- BharatQR code is a transformative step towards easing and encouraging cashless payments
- BharatQR is multi-purpose and can be applied in various facets of a business
Enterprises in India are finally waking up to the QR code technology. Taking a leaf from other countries, the Indian government has launched a common QR code, BharatQR, with the aim to ‘reform’ the payment systems in the country.
“BharatQR code is a transformative step towards easing and encouraging cashless payments. It makes digital payments far cheaper, and its key benefits like interoperability and seamless transactions make it extremely attractive for both merchants and customers,” shares Kishore Biyani, CEO of Future Group.
“At Future Group, we are experimenting with the technology with the objective to roll it out in our stores in the near future. However, we believe there will be even more innovation in the payments area in the near future that will make digital transactions even more intuitive, easy and accessible for every segment of Indian citizens. BharatQR code is a big step towards this direction,” Biyani adds.
While the government might have wanted to only change the payment mechanisms in the country, this revolutionary technology is actually multi-purpose and can be applied in various facets of a business.
No retailer can ignore the fact that most customers today first go online to do their research (for reviews, best price and quality of products) before buying a product. And not all are willing to come to the physical store to shop what they want. With the infrastructure for a common QR Code already laid down, companies can generate their code on BharatQR and display it on their online store. When customers visit their online sites to see what is available in their stores, they can order and use the QR code to scan the payment. This allows companies to sell the stocks available in their brick-and-mortar stores, thus substantially increasing their sales.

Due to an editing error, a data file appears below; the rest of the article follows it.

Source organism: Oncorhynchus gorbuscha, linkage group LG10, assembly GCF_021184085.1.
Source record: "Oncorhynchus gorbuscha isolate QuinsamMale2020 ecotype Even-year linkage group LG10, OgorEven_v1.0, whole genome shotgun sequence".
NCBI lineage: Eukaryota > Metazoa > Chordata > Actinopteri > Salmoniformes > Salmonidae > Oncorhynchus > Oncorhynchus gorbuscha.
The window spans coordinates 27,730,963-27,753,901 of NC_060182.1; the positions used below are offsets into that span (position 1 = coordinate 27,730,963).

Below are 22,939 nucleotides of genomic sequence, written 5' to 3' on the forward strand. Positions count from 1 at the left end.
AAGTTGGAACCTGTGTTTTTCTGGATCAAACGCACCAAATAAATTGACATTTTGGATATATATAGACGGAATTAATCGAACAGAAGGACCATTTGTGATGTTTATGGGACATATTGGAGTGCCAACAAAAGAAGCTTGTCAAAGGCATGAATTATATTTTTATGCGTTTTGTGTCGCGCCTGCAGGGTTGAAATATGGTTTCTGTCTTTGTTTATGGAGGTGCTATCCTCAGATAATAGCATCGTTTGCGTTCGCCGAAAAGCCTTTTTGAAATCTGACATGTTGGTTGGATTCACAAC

Back in 2011, Verizon achieved a 200 per cent increase in its sales using QR codes. The company simply displayed QR codes in-stores that enabled customers to enter a competition. Customers were required to share the brand’s advertisements on social media, and if their friend bought a product, they would get a smartphone. According to reports, the company clocked in an additional $35,000 in sales while the investment was just $1000.
Another way to increase sales is to display the BharatQR code in print advertisements or billboards, which takes customers directly to the company’s website once they scan the code. The company can then process customers’ orders and take the payment using the same QR code, thus saving both time and money in the process.
A Vancouver-based coffee roaster, Ethical Bean, started using QR codes to attract customers. The company displayed QR codes in its train ads, which, when scanned, took customers directly to the cafe’s menu. This allowed customers to place their orders on the go, thus eliminating the waiting time while helping the cafe clock-in higher sales. Lloyd Bernhardt of Ethical Bean told Wall St Journal that the technology helped them double their business.
Cut unnecessary costs
For any retailer, installing a point-of-sale (PoS) machine is both a capital expenditure as well as operational expenditure. And even though it makes up a little less than 10 per cent of the total operating cost for a retailer, every expenditure eats into the profit-pie of the company.
A PoS machine has intangible costs associated with it. It can cost up to Rs. 15,000 and usually comes with a monthly maintenance charge, performance charge along with merchant discount charges (MDR). The MDR for a retailer varies from 0.25 per cent to 0.50 per cent for transactions up to Rs. 1000 and Rs. 2000, respectively. For transactions made from credit cards, there is no cap and sometimes it can go up to 2 per cent of the transaction value. For a transaction value above Rs. 2000, the MDR is one per cent of the total bill amount.
“While PoS machines may not contribute significantly to the operating costs of a large retail chain, a common QR code will definitely help medium- and small-scale retailers become more efficient. They just need to get a printout and stick it at the counter,” says fintech expert Abhishant Pant.
Besides, the on-site maintenance of PoS machines is high and is a running cost throughout the lifespan of the machine. For instance, the rental for a PoS machine, depending on its type, is anywhere between Rs. 400 and Rs. 1500. Also, some PoS machines have performance charges ranging from Rs. 250 to Rs. 500.
However, using BharatQR, retailers can eliminate this expense. The cost involved is negligible as it only requires the retailer to display the QR code on a piece of paper. The MDR is also lower.